The last day there I decided that I was not going to let the others help and if he needed to cry bc I had to give him a direction so he did not hurt himself that was okay. His tantrums started to slow down and get a little better. And, he would calm down after he came out of a fit which I noted as progress. But, I was really having a hard time and I was exhausted.

The one thing that really helped me was Nancy Thomas' "Taming the Tiger" program. They have a yahoo group that was my savior while I was in Ethiopia. I just needed to hear that others had been in my situation and that they and their children got better. They told me that they did and now I can say that we are making it to. But, I'll catch you up soon on our more recent progress.

I have paused, erased, re-wrote and re-thought typing this information, but I want to be REAL. I was scared in Ethiopia. I was worried that I wasn't capable of handling my son and it was hard to see it getting any better. And, yes I read a ton of books and researched toddler adoption- BUT it is different reading it and experiencing it. I want those behind me to understand and be able to be prepared for this part of the process. And, I hope you find this information helpful.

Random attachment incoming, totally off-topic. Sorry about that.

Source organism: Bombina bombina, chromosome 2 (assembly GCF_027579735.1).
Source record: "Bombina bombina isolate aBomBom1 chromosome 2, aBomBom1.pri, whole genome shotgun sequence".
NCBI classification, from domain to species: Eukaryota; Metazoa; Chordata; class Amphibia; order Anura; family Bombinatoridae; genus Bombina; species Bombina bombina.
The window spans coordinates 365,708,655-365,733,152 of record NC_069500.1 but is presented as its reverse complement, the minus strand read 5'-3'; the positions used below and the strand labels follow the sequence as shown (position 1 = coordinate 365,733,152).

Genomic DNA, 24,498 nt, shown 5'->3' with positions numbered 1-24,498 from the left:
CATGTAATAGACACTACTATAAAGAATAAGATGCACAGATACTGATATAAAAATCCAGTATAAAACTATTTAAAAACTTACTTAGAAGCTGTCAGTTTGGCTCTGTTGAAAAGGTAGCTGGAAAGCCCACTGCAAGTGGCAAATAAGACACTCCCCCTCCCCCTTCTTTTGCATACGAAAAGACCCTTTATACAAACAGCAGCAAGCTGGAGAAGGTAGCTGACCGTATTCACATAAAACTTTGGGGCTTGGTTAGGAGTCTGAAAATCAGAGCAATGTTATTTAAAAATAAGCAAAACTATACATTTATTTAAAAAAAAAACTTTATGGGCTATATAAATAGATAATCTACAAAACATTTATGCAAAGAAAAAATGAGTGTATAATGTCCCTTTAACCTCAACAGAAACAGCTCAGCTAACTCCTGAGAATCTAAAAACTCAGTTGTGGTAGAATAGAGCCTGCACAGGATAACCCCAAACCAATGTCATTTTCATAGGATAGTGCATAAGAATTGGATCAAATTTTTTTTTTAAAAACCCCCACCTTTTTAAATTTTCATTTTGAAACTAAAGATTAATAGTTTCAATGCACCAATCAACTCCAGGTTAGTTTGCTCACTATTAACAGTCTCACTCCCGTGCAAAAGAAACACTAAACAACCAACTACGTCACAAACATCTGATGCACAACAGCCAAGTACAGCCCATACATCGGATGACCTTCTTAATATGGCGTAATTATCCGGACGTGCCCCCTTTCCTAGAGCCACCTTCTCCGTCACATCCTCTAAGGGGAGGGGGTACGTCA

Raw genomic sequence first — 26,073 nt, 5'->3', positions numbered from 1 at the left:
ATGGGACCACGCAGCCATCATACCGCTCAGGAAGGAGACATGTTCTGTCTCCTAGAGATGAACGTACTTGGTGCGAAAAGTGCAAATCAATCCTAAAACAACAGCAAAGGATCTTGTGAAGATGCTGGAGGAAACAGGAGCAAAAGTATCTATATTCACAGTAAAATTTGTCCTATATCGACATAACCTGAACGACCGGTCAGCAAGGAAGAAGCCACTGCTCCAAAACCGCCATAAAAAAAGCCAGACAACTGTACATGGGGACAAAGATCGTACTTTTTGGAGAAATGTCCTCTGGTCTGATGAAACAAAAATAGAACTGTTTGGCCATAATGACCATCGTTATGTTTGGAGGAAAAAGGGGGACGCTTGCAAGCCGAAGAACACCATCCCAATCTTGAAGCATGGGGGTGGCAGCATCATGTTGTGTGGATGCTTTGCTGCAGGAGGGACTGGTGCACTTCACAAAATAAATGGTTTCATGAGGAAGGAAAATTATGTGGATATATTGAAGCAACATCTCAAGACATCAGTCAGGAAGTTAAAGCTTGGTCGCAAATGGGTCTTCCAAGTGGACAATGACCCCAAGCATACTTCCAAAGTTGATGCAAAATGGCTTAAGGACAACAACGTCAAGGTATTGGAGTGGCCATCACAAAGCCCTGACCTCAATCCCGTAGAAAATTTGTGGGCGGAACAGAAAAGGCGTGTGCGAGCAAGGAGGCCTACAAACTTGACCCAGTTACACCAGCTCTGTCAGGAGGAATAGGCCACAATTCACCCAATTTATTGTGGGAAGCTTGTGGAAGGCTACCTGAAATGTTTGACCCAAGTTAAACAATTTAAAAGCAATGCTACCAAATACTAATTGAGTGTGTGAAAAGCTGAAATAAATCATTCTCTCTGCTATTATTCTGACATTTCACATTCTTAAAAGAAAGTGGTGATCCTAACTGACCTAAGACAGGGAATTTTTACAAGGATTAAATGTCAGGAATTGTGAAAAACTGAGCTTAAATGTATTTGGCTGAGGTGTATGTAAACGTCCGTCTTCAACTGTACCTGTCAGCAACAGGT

Thursday, June 10, 2010

Ethiopia (Orphanage & Birth Family Meeting)

I want to back track a minute bc I wanted to do a separate post on our orphanage/ birth family visit.

So, while we were in Awassa we visited Ajuuja (M*'s original orphanage). I was amazed and thankful when the gates opened into a bright and clean courtyard. I was beyond impressed with the care the children were receiving and with the owners of the orphanage themselves. They were such kind people who genuinely LOVED each child that was or had been there.